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Can accelerometer ear tags identify behavioural changes in sheep associated with parturition?
journal contributionposted on 16.06.2021, 01:14 authored by Eloise FogartyEloise Fogarty, David SwainDavid Swain, GM Cronin, LE Moraes, Mark TrotterMark Trotter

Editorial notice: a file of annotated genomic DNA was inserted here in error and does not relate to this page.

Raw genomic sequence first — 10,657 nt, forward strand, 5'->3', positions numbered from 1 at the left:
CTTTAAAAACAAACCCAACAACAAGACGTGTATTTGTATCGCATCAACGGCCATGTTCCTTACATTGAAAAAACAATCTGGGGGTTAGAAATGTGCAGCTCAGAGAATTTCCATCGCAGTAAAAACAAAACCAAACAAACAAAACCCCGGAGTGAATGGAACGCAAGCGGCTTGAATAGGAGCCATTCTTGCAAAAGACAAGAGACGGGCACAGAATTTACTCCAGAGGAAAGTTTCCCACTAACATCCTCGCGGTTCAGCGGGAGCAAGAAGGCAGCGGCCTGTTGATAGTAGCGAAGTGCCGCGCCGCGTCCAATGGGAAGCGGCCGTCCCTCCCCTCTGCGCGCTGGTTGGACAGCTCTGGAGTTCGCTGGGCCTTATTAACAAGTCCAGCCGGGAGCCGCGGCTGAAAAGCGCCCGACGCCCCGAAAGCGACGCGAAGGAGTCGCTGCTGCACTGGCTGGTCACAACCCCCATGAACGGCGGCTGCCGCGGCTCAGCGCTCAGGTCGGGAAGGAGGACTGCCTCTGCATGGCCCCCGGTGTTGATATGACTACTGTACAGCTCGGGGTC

On-animal sensor systems provide an opportunity to monitor ewes during parturition, potentially reducing ewe and lamb mortality risk. This study investigated the capacity of machine learning (ML) behaviour classification to monitor changes in sheep behaviour around the time of lambing using ear-borne accelerometers. Accelerometers were attached to 27 ewes grazing a 4.4 ha paddock. Data were then classified based on three different ethograms: (i) detection of grazing, lying, standing, walking; (ii) detection of active behaviour; and (iii) detection of body posture. Proportion of time devoted to performing each behaviour and activity was then calculated at a daily and hourly scale. Frequency of posture change was also calculated on an hourly scale. Assessment of each metric using a linear mixed-effects model was conducted for the 7 days (day scale) or 12 h (hour scale) before and after lambing. For all physical movements, regardless of the ethogram, there was a change in the days surrounding lambing. This involved either a decrease (grazing, lying, active behaviour) or peak (standing, walking) on the day of parturition, with most values returning to either pre-partum or near-pre-partum levels (all P < 0.001). Hourly changes also occurred for all behaviours (all P < 0.001), the most marked being increased walking behaviour and frequency of posture change. These findings indicate ewes were more restless around the time of parturition. Further application of this research should focus on development of algorithms that can be used to identify onset of lambing and/or time of parturition in pasture-based ewes.